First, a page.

The Common Good

After Court Loss, City of Orlando Seeks to Develop Park Where Groups Feed Homeless

I have written many times from and about what I call the sacred circle at Lake Eola Park. This is the circle of ancient oak trees, surrounded by a circular brick sidewalk, where First Vagabond Church of God, Orlando Food Not Bombs, and others share food with Orlando's poor and homeless. It is also the place where the Orlando Sunday Farmers Market is located. It is also a place where countless church and school groups come to meet or have lunch in the park. It is also where the city is now talking with a developer to swap the property for some houses they own. The developer want to replace the park space with a 200-foot tall office building. (View Story from WFTV)

The circle where we share food is surrounded by a 3-foot high decorative metal fence and filled with tables and chairs. It is home to numerous squirrels. It is a place where business people, mothers with children, and homeless saints all co-exist.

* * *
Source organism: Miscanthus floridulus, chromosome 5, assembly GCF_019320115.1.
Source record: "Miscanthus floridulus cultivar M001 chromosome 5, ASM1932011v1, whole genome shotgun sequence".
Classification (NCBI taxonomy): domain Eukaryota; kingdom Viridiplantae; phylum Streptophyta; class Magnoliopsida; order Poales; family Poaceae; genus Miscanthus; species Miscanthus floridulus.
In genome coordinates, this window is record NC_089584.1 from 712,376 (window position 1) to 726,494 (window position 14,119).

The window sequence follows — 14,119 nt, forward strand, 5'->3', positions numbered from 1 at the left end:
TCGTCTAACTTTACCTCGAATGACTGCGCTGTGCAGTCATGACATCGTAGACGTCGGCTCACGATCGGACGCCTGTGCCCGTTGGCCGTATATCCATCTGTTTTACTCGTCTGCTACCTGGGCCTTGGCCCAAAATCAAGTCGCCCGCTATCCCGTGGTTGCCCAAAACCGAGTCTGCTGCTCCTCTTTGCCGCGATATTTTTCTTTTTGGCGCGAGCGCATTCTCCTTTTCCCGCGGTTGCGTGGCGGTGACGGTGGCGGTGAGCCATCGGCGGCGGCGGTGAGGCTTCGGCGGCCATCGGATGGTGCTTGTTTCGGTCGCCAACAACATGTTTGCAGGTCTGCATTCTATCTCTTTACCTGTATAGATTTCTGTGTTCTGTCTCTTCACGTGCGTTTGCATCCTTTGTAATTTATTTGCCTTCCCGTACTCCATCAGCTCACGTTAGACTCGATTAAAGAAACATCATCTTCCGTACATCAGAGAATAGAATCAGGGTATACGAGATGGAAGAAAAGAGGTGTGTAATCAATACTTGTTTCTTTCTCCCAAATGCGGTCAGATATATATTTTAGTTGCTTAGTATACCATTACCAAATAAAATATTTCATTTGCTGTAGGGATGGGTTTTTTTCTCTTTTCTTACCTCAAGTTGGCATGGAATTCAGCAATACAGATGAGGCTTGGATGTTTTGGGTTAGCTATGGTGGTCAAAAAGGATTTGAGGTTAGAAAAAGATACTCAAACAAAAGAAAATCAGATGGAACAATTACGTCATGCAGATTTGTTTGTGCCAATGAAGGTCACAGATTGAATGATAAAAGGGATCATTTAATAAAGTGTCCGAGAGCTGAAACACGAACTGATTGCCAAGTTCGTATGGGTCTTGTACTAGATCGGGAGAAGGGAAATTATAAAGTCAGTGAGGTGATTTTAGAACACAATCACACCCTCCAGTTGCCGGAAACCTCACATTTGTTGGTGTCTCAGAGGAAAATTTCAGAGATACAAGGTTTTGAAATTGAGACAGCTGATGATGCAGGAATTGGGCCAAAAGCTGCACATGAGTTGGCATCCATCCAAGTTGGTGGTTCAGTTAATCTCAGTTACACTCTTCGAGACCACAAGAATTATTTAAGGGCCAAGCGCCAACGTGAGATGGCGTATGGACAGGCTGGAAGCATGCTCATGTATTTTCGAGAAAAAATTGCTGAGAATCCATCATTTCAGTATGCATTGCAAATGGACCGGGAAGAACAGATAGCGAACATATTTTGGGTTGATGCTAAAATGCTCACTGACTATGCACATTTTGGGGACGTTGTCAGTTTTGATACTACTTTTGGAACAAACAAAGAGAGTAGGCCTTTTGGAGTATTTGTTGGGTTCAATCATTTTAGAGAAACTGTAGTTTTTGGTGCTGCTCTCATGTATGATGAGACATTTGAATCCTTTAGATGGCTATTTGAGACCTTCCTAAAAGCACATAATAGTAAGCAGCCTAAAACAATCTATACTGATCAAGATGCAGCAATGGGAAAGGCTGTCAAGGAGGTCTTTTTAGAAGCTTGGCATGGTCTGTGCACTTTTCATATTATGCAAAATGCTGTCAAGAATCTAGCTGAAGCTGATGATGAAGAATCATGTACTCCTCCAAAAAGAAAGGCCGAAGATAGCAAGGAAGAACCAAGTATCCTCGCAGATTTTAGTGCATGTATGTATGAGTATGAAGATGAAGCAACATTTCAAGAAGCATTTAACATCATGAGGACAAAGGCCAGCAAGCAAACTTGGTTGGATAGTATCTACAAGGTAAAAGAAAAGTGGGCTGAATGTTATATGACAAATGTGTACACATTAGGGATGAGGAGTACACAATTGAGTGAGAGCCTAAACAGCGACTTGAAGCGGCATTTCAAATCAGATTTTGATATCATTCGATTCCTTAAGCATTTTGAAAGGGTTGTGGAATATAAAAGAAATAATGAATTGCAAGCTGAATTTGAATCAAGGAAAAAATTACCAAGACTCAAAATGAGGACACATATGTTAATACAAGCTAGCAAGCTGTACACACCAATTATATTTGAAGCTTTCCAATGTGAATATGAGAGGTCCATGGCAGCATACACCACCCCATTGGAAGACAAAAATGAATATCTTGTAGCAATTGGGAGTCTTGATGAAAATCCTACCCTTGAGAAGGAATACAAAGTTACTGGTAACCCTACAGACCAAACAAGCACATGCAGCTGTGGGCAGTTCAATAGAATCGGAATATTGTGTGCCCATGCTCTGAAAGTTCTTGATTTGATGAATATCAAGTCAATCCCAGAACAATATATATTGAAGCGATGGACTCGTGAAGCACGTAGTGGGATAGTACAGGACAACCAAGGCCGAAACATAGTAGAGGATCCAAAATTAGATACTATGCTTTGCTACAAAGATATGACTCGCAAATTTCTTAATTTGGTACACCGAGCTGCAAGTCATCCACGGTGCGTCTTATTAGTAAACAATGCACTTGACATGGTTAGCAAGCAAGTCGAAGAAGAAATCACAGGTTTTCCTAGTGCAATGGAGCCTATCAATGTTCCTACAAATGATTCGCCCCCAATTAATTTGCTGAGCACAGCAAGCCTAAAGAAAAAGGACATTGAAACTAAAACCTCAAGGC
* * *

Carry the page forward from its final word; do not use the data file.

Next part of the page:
It is also the place referred to by United States District Court Judge Gregory Presnell as,"a meaningful location which, from time immemorial, has been the traditional public forum for free speech."

The City Attorney said in the newspaper after the court struck down the city's ordinance that criminalized feeding the poor in the park that they were going to meet with the homeless advocates. They have not to date and have rebuffed overtures to talk. Could it be because they have decided they have no need to, since they are planning to sacrifice the sacred circle to the development gods who buy and sell city government? (Learn more at http://saveeolapark.com.)

Since they lost three separate court actions to Orlando Food Not Bombs over the cause of feeding the poor and homeless in the park, is it possible that they have decided to punish the park itself?

In October, more than 200 people showed up at nearby Howard Middle School, where the developer was giving a presentation on the proposed project, to protest the proposed development and the destruction of park land.

The city testified in federal court that Lake Eola Park was the emblematic icon of the city. It is even shown in the city seal, which is on every street sign, every police car, and even in the mayor's paintings. The city in their rejected argument to the court said that since Lake Eola Park was so important that they could not allow the churches and the activists to feed the poor there. How is it now that it's very heart can be ripped out and bartered and bulldozed?

I can just hear them now

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